Job is done, finally.
Workers rest after completion of the repair. The rails stretch into the horizon.
Thank you all for fixing the crossing!
Driving further west from Xining, we headed for Ching Hai Lake located at an altitude of around 2,500m above sea level. Road condition was not so bad, except there were numerous road constructions where they dug huge holes for burying drain pipes for snow runoff. Every time we had to pass the site, one or both lanes were closed for a short detour. Since we were driving during the daytime, it was fine, but I would hate to imagine driving at night on these roads.
Although the winter at Ching Hai Plateau tortures residents with harsh weather, it becomes beautifully rush green pasture during the short summer such as this time of the year. Livestock were seen crossing the road here and there as we drove through the countryside. 18-wheelers seemed to be oblivious of those animals on the road and they plow into the pack although they slowed down a little. Miraculously the animals escaped injury, most of the time.
For the first time in my life, I saw “Hairy Cattle”. In Chinese, they are called “Mao (hair) New (cattle)”. As the name shows, they sport really long hair. English name is Yak, and if my memory serves well, globally famous lactobacillus beverage known as Yakurt has its origin in the fermented milk of this animal. Aside from Yak, the Tibetan cowboys drive sheep and goats with help from Tibetan dogs who are quite obedient to masters, but ferocious to others.
By some reason, most of the Chinese trucks are painted in this color. If this were a bull fight, these Yaks would crash into the trucks.
A Tibettan cowboy drives livestock across a road.
Driving west from Lanzhou airport, we arrived at Xining. As soon as we got off the highway and entered the city, I noticed that this is a Muslim city. Unlike the faces I am used to see in Beijing, the people here has distinctive features. European and Slavic flair are prominent on their faces and there are even some caucasian traits in some fair skinned women. There are of course many Tibetans living in this city , but it seemed that Muslim population is more dominant.
By the way, Muslim and Tibetan populations are not so found of each other, it seems. As we all know, typical Han Chinese dominate business and politics anywhere in China. Muslim population is pretty good with dealing with Han Chinese and they are doing good business with each other. Also, some of the Muslim people deal with illegal drug trading. Although they have aquired huge wealth from that business, they do not show it off since they are so used to live simple lives.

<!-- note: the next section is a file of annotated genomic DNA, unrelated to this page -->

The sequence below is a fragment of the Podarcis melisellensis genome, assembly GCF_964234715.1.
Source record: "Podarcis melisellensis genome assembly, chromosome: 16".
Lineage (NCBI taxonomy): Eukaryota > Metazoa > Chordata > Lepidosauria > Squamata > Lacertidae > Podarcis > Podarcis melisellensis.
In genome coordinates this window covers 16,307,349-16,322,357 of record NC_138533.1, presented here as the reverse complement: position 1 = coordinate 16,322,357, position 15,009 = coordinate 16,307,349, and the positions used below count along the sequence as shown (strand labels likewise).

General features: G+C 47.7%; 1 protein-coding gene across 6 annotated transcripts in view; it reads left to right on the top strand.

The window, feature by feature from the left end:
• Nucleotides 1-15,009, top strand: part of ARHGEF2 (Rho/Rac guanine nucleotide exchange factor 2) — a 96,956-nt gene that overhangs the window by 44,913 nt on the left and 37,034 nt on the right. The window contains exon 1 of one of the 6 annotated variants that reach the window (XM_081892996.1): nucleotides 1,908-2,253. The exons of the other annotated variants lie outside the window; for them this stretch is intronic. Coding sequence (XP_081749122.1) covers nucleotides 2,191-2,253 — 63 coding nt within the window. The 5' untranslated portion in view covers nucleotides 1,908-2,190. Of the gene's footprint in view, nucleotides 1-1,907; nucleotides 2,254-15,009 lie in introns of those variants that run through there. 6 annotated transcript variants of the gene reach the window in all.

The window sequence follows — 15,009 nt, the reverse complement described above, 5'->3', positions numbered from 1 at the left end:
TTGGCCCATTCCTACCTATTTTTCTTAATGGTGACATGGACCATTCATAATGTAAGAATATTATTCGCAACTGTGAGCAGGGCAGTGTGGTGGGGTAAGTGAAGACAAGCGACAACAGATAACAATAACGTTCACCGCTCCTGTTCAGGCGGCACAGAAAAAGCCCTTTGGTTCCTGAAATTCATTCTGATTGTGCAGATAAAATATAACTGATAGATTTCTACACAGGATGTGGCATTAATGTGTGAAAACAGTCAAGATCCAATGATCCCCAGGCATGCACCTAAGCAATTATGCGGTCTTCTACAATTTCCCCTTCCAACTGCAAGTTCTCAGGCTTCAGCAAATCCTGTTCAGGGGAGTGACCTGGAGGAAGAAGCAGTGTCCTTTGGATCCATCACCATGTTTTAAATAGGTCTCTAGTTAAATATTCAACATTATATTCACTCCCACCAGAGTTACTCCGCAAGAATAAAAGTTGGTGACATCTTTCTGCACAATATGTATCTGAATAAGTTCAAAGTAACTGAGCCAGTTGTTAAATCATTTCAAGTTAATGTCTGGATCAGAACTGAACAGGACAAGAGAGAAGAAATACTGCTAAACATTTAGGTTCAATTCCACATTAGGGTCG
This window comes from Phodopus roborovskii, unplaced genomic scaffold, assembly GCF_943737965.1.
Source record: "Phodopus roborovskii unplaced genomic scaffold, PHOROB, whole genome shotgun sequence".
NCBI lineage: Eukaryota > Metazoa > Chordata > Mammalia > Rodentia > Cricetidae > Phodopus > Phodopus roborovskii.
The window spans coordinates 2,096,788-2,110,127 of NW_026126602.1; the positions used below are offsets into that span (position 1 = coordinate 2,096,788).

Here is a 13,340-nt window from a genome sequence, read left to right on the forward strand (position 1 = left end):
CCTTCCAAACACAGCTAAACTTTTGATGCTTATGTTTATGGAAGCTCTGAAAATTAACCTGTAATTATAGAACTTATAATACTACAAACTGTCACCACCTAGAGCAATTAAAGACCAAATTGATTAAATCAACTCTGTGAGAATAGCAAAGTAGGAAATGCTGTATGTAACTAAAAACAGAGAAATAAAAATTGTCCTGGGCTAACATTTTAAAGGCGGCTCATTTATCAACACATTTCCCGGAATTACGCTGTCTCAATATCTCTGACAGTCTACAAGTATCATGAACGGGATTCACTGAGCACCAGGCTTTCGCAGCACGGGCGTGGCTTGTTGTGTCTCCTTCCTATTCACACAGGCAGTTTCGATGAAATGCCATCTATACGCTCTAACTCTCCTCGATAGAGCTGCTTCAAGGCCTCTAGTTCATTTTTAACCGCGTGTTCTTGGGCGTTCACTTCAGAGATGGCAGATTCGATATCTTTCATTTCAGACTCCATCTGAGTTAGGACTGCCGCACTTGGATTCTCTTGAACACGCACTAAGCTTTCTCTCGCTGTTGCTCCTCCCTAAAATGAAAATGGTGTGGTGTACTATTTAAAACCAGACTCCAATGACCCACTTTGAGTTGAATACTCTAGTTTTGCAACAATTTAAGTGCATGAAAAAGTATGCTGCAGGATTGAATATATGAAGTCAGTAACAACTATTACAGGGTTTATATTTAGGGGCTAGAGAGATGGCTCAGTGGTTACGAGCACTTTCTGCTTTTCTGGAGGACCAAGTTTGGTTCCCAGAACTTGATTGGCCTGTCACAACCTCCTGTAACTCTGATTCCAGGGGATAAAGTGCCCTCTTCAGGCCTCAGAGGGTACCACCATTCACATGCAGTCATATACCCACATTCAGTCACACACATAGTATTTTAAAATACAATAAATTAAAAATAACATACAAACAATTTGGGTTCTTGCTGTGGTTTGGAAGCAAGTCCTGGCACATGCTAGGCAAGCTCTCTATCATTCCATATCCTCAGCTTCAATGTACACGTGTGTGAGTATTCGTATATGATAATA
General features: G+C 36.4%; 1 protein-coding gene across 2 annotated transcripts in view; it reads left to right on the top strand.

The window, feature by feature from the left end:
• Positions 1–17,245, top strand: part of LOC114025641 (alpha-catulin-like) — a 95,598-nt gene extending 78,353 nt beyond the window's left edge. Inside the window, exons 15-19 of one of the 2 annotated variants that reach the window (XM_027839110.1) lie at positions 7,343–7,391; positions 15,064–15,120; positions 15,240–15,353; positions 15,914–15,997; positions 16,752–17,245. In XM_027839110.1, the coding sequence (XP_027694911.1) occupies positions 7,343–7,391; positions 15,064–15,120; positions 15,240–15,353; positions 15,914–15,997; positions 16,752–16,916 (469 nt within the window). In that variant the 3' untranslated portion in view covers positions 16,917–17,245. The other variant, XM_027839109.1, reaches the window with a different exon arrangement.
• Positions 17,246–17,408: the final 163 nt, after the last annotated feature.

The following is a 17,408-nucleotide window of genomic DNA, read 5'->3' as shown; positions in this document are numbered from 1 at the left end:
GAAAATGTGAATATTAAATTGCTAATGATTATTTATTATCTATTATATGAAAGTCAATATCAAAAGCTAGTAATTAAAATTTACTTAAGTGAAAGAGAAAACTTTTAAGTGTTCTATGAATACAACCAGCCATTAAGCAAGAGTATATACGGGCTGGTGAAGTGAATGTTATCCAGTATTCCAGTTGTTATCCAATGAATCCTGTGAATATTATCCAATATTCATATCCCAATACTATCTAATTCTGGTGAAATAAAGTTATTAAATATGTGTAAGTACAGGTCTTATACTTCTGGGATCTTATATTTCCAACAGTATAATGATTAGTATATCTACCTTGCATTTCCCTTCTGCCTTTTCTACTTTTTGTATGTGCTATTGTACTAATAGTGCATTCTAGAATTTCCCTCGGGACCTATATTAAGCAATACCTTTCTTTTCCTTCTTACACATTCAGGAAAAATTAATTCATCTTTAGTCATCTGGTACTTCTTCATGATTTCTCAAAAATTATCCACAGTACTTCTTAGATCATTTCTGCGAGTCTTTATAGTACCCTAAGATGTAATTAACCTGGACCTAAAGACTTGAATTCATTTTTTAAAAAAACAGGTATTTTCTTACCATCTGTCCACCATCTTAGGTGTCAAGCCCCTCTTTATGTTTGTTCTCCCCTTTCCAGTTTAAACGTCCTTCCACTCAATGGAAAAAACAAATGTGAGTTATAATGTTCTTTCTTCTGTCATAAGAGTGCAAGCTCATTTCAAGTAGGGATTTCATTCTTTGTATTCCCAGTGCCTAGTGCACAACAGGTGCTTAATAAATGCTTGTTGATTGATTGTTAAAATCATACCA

However, Tibetans are not so good with business and they feel that Muslims are taking advantage of them. Typical Tibetan village in the mountain area is lined with cheap bricks and mud. Despite the hardship they have to endure, my Tibetan friend in Beijing always welcome me with unpretentious smile.
The person who are guiding us in this city is a Muslim man. He is a close friend of our driver, a Han Chinese who happens to be a local policeman. In this country, having a policeman on your side is as good as having a diplomatic immunity.
Islam Mosque shot with 8mm circular fisheye lense made by Sigma. I must check myself not to use it too often.
Typical Chinese rice liquer, Baichu (84 proof) is sold from strorage pot by weight at a super market. Our driver purchased about a gallon in plastic tank for the road...
A new Toyota has been uncovered!
At the end of last month I took a road trip to China's deep west, Tibetan Autonomous Region where the famous Monky King legend took place. I also visited up stream of Yellow River where the scenery reminded me of Gand Canyon in the US. They are offers such diverse environment; rush green field existing side by side with advancing sand dunes. It was an eye opener experience for me to realize impressive size of China as well as actually witnessing diverse combination of people making up the poulation in this area; Han Chinese, Muslims and Tibetans.
Probably because of curiosity towards me, people are much more photo friendly than those in such big cities as in Beijing and Shanghai.
At a small village when the Muslim villagers found out I am Japanese, they all utterd "Yoshi, Yoshi!" which means "That's fine!" in Japanese. I just had to laugh with them because the phrase is probably the most famous Japanese used quite often in Chinese propaganda movies depicting horrible things Japanese army did to the Chinese during the Pacific War.
I am planning to upload short notes and photos from this trip when I have time.
A two months old kitten sleeping deeply on a sofa after playing hard with me at a Youth Hostel in Xining.
Carpet shop owner in Xining. Lense: Nikkor 55mm / F1.2
As long as the Muslims show obedience to the Chinese government, the money would be available for builiding nice Mosque.
Kids were playing hide and seek at a market in early evening. They reminded me of myself at their ages. Lense: Nikkor 55mm / F1.2